Sunday, June 04, 2023  |



New faces: Ortiz rises above childhood woes to become potential star

Fighters Network

It took only five rounds for Victor Ortiz (left) to take out Dairo Esalas in May. Photo / Chris Cozzone

Throughout their September bout, Roberto Arrieta talked smack to Victor Ortiz whenever he got a chance. The overmatched Argentine journeyman must have figured his best chance of pulling off an upset was to get inside the kid’s head.

Arrieta was dropped three times and never saw the sixth round.

If he’d have done his homework, Arrieta would have realized that dissing the junior welterweight prospect was like feeding a starving bear. Doubts, put-downs, Ortiz has heard them his entire life. They’ve only made him hungrier.

“The more people who have told me, ‘You’re not gonna, you’re not gonna, you won’t,’ those are the people who have just propelled me a little more,” Ortiz said. “So I guess I owe a thank you to all the negative people in my life, because I’ve just used them as fuel.”

A skilled southpaw slugger, Ortiz endured a childhood packed with enough negatives for several lifetimes. Maybe that’s why he’s gone so far, from cleaning alfalfa as an impoverished Mexican kid in Kansas farm fields to walking the red carpet with Oscar De La Hoya in Los Angeles. Maybe that’s why his potential now seems so limitless that some are dubbing him the next “Golden Boy.”

He’s a 21-year-old with 25 pro fights, but “Vicious Victor” says he’s ready to take on world champion Ricky Hatton or any of the belt holders at 140 pounds. After what he’s lived through, no fighter is going to intimidate Ortiz.

“The hardest things that can happen to a person,” Ortiz said, “have already happened to me.”

Ortiz’s childhood was shattered at age 7, when his mother ran off with another man. The boy’s father was so broken that his children — Victor, older sister Carmen, and younger brother Temo — became afterthoughts. The man Ortiz once idolized began coming home drunk and beating him on a regular basis. The family tumbled into poverty.

Still, Ortiz was turning into a good little fighter. Introduced to boxing by his father at age 7 after he was beaten up at school, Ortiz won his first 23 amateur bouts. He then dropped a decision in his opponent’s hometown. It happened to be the first time his father was in the audience.

“He whipped my ass in front of everybody,” said Ortiz, who remembers his father telling him: “You ain’t s—, you should quit.”

Ortiz was just 8 at the time.

Four years later, Ortiz’s father completely disappeared. Abandoned by both parents, Ortiz took care of himself for more than a year while also looking after Temo. He survived by sleeping at friends’ houses, working nine-hour days in Kansas alfalfa fields and sometimes selling drugs. Alerted by teachers who caught on to the family’s situation, social services finally stepped in when Ortiz was 13. The siblings were separated, with the young fighter getting sent to live with a local foster family.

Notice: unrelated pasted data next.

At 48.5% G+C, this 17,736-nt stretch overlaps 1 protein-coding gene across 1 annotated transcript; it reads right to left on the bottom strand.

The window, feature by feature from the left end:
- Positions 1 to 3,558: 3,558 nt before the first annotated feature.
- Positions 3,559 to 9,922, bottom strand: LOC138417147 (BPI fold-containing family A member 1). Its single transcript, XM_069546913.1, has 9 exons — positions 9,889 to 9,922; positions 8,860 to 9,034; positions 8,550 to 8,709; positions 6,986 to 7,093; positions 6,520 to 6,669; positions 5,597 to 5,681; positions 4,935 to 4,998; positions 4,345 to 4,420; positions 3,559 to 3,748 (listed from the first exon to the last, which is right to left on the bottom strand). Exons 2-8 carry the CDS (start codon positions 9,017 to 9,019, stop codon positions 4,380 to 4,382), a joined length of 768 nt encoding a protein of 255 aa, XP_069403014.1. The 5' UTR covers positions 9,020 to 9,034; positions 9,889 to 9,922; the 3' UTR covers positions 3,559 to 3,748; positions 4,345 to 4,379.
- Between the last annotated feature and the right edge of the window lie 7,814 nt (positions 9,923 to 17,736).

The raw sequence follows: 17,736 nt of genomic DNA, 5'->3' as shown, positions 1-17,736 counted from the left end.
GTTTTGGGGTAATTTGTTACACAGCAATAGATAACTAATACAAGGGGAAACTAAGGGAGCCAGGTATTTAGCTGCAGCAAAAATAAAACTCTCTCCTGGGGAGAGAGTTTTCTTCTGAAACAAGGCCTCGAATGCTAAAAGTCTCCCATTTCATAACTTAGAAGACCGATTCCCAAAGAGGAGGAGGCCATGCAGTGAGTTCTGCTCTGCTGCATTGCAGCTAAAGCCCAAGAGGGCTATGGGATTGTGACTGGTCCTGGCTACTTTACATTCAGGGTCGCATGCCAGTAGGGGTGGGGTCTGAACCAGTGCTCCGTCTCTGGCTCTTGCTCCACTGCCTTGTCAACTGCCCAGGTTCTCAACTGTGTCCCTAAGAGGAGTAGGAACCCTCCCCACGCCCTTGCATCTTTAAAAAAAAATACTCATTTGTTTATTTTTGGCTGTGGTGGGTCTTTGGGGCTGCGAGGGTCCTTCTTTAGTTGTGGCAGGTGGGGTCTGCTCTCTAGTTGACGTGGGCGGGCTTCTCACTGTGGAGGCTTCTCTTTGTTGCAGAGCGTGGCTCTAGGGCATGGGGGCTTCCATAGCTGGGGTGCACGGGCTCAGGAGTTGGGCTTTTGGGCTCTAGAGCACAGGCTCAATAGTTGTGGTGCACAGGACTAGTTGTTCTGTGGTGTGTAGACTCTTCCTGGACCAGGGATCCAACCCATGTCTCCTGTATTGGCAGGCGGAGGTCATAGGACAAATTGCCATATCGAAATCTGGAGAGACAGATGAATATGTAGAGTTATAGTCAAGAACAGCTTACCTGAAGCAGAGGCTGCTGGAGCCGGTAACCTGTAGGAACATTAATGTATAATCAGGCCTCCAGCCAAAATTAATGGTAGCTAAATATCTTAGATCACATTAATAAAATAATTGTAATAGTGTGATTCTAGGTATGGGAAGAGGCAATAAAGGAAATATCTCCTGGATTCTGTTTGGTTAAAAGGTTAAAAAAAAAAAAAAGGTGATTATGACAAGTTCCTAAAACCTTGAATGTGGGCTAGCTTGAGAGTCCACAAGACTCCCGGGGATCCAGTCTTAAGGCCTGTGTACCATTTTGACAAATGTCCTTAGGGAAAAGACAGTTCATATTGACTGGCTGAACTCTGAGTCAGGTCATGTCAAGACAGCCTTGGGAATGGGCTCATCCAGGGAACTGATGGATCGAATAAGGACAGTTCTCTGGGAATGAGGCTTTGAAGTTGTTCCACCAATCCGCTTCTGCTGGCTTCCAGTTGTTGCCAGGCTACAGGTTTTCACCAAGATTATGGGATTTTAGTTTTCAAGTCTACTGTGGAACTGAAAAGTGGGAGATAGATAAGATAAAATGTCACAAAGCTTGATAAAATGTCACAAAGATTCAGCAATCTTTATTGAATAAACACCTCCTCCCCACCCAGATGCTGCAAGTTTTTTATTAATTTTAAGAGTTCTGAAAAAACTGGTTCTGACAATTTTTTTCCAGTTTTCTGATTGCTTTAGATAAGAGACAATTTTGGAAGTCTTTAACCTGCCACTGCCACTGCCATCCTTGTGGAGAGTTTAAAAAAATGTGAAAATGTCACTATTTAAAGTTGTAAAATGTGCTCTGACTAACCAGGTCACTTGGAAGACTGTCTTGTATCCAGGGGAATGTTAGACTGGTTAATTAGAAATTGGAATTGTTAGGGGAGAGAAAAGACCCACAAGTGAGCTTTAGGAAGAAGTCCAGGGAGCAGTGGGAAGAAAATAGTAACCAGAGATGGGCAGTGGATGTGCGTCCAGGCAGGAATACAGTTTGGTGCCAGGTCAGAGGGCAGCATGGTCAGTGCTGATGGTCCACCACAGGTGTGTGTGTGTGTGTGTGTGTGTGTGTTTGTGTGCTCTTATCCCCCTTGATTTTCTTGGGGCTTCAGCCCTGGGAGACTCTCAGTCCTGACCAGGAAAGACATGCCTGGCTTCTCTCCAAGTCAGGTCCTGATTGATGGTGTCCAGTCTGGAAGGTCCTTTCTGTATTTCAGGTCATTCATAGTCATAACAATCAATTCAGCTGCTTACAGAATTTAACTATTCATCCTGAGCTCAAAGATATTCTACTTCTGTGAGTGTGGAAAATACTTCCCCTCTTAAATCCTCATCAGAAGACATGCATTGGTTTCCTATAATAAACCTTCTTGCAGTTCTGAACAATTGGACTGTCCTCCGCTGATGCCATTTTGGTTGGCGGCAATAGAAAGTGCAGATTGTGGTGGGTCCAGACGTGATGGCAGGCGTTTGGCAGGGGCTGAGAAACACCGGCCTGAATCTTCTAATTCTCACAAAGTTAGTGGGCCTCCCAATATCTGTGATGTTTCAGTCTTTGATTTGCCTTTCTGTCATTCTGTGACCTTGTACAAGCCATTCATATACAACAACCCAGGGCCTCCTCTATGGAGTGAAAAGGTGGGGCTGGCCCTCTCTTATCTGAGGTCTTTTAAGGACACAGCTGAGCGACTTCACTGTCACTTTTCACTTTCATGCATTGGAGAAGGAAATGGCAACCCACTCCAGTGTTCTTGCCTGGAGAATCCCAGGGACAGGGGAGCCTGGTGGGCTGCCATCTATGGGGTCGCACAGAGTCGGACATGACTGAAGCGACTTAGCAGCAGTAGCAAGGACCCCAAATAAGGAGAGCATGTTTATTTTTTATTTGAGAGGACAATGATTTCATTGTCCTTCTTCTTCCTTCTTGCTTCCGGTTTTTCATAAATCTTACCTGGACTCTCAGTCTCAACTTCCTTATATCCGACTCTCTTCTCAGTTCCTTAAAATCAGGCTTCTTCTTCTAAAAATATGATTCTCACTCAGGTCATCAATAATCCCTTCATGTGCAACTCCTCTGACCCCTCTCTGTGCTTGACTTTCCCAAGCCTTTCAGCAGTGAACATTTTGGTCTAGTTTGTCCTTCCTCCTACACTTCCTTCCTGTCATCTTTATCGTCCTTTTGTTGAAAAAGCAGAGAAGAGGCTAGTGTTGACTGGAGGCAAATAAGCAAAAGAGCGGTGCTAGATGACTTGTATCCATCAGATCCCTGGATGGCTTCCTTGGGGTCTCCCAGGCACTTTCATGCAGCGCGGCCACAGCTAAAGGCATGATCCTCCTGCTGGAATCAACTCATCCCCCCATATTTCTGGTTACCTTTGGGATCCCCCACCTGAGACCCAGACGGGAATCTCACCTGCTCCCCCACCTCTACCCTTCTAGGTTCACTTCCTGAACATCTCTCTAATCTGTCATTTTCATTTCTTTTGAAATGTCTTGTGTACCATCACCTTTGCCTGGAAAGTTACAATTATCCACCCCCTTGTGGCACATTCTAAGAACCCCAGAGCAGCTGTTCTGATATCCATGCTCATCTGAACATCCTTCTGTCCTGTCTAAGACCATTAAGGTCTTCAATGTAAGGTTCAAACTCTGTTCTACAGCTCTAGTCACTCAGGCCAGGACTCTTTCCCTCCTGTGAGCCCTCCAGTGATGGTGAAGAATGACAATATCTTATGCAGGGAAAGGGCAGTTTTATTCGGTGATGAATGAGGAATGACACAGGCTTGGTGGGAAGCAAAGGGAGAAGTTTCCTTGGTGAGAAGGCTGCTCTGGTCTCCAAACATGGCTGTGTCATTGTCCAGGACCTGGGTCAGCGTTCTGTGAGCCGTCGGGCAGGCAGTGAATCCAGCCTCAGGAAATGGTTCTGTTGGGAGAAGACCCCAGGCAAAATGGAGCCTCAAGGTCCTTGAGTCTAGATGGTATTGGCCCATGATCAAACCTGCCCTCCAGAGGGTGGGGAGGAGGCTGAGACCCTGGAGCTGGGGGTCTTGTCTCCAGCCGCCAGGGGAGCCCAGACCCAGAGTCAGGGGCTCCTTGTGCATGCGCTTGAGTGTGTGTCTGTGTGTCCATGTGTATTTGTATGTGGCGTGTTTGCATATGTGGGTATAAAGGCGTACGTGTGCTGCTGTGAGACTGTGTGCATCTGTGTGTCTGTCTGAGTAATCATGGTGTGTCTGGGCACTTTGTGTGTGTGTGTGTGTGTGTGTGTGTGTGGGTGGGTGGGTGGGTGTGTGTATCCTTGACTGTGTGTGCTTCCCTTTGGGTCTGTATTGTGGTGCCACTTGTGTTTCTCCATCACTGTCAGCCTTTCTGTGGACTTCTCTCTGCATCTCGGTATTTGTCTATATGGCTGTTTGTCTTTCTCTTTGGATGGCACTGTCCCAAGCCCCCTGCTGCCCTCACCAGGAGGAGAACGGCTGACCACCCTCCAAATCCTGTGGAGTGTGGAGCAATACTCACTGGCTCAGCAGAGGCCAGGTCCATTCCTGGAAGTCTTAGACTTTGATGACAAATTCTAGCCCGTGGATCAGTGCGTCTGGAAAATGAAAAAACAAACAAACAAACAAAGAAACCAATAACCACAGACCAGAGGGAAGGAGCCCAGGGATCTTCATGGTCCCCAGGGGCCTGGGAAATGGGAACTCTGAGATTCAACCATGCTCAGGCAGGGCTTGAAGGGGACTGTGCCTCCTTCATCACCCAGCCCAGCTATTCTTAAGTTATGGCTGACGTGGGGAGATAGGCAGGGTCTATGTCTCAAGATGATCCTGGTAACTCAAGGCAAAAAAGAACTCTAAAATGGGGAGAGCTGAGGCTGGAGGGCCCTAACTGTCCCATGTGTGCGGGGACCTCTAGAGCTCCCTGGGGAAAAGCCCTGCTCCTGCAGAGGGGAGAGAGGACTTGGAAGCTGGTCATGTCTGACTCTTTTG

Two years later, Ortiz and Temo went to Denver, Colo., to live with Carmen after she turned 18 and began renting an apartment. While in Denver, Ortiz worked two jobs, pushing a wheelbarrow for a landscaping company and hauling furniture for a mover. Still, he made time to run mountains and train under former heavyweight contender Ron Lyle at a Salvation Army boxing center.

“I guess it was just the perfect place at the perfect time,” Victor said. “From there on, things started going my way.”

At 16, Ortiz went to Louisiana for the Junior Olympic National Championships, where he won the title at 132 pounds and was named the tournament’s outstanding boxer. He caught the attention of trainer Robert Garcia, the former IBF junior lightweight titleholder. Garcia offered Ortiz a plane ticket to Oxnard, Calif., and a place to live. Ortiz accepted a few weeks later, after his sister was evicted from her apartment.

Garcia and his father, Eduardo, continued developing the aggressive southpaw style originally taught to Ortiz by Ignacio Avila back in Kansas. They turned Ortiz pro in June of 2004, after a loss to Anthony Peterson in the Olympic Trials. The following year, Ortiz got a degree from Pacifica High School and moved into an Oxnard apartment with Temo.

Guided by the Garcias, manager Cameron Dunkin and promoter Top Rank, Ortiz developed into a rising sensation over the next three years despite working and taking college classes on the side, and despite taking a couple of unfortunate hits on his ring record.

In the first round of his eighth pro fight, Ortiz was disqualified for knocking Corey Alarcon unconscious with an uppercut off a clinch. In January 2007, a bout with fellow prospect Marvin Cordova Jr. was ruled a technical draw after one round because of a head butt that opened a nasty gash on Ortiz’ head.